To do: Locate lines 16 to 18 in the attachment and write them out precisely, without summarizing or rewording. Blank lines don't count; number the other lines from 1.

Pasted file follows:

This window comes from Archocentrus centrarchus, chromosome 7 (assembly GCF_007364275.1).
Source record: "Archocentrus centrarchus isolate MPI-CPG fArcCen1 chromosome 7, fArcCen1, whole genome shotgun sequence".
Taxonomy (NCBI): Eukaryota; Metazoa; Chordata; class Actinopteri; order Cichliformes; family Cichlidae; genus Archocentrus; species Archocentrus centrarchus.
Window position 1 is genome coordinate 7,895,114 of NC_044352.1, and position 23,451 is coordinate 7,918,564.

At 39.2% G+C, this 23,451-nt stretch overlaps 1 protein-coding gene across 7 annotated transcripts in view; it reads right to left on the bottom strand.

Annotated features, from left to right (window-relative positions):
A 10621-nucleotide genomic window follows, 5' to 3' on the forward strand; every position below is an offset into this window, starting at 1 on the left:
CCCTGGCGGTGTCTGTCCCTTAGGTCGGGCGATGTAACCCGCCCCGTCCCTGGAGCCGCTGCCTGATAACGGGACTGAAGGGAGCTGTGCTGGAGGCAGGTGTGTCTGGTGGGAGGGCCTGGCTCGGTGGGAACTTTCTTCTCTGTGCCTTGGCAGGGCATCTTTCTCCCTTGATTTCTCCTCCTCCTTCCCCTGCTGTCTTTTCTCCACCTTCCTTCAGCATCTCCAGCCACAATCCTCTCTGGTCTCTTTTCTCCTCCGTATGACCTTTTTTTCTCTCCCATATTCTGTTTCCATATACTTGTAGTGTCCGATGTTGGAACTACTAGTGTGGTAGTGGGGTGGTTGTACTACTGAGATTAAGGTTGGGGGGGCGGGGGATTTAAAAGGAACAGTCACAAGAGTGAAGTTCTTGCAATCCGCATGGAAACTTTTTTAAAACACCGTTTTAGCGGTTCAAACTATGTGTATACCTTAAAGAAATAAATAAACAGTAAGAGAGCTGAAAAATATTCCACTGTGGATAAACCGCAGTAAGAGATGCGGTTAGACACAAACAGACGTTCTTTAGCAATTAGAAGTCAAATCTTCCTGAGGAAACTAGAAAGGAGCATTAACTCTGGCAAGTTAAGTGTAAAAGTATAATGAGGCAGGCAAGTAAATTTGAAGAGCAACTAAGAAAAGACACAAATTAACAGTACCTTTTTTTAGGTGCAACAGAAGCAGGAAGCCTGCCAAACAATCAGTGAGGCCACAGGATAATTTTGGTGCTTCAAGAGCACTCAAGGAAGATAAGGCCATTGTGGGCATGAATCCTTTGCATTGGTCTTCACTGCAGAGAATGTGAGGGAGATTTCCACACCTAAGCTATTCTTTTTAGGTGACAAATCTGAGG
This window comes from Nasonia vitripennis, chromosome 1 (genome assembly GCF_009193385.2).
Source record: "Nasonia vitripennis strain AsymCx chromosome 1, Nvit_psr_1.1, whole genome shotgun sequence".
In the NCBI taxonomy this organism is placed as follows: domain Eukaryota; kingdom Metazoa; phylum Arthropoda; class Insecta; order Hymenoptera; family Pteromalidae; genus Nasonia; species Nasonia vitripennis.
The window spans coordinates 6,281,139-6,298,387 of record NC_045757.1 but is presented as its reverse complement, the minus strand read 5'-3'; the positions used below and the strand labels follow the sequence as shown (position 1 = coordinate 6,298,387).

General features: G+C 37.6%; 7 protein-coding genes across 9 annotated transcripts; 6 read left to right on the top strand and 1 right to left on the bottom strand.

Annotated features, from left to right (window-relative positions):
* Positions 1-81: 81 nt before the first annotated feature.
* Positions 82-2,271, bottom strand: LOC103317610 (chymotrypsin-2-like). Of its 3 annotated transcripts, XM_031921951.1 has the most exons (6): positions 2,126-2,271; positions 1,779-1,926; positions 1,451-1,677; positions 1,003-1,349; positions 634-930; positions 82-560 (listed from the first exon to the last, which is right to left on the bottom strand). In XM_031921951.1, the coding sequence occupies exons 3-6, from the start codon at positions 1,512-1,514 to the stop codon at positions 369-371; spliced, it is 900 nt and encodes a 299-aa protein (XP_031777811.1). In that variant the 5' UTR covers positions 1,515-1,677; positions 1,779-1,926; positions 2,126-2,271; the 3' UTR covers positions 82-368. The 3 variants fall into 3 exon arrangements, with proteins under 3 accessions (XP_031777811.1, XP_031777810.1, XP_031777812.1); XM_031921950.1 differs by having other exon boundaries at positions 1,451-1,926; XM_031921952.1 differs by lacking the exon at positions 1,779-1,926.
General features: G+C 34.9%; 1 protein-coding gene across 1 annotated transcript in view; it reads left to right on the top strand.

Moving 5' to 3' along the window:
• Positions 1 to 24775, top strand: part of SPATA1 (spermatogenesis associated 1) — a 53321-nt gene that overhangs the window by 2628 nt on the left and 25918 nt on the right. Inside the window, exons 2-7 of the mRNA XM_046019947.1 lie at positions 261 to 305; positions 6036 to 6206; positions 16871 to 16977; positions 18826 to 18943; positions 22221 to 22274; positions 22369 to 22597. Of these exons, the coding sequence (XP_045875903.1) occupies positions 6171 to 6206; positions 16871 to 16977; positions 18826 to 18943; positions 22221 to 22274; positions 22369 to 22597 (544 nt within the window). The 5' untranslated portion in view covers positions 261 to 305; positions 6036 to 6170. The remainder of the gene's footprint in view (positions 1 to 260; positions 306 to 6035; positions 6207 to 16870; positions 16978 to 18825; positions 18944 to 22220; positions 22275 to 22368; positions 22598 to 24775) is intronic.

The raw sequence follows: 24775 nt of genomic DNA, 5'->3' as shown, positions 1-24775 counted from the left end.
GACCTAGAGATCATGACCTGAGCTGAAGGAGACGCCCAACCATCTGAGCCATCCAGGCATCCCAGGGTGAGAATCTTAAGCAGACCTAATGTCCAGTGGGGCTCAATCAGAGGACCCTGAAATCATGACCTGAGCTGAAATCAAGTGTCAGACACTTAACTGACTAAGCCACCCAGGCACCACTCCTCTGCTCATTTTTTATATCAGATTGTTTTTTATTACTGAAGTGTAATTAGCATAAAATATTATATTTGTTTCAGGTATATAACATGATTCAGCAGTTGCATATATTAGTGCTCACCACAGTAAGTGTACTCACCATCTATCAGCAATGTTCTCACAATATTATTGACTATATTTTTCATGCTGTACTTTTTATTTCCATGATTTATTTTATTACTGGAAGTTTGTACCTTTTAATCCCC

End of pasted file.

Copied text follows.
* Positions 82-2,271, bottom strand: LOC103317610 (chymotrypsin-2-like). Of its 3 annotated transcripts, XM_031921951.1 has the most exons (6): positions 2,126-2,271; positions 1,779-1,926; positions 1,451-1,677; positions 1,003-1,349; positions 634-930; positions 82-560 (listed from the first exon to the last, which is right to left on the bottom strand). In XM_031921951.1, the coding sequence occupies exons 3-6, from the start codon at positions 1,512-1,514 to the stop codon at positions 369-371; spliced, it is 900 nt and encodes a 299-aa protein (XP_031777811.1). In that variant the 5' UTR covers positions 1,515-1,677; positions 1,779-1,926; positions 2,126-2,271; the 3' UTR covers positions 82-368. The 3 variants fall into 3 exon arrangements, with proteins under 3 accessions (XP_031777811.1, XP_031777810.1, XP_031777812.1); XM_031921950.1 differs by having other exon boundaries at positions 1,451-1,926; XM_031921952.1 differs by lacking the exon at positions 1,779-1,926.
General features: G+C 34.9%; 1 protein-coding gene across 1 annotated transcript in view; it reads left to right on the top strand.

Moving 5' to 3' along the window: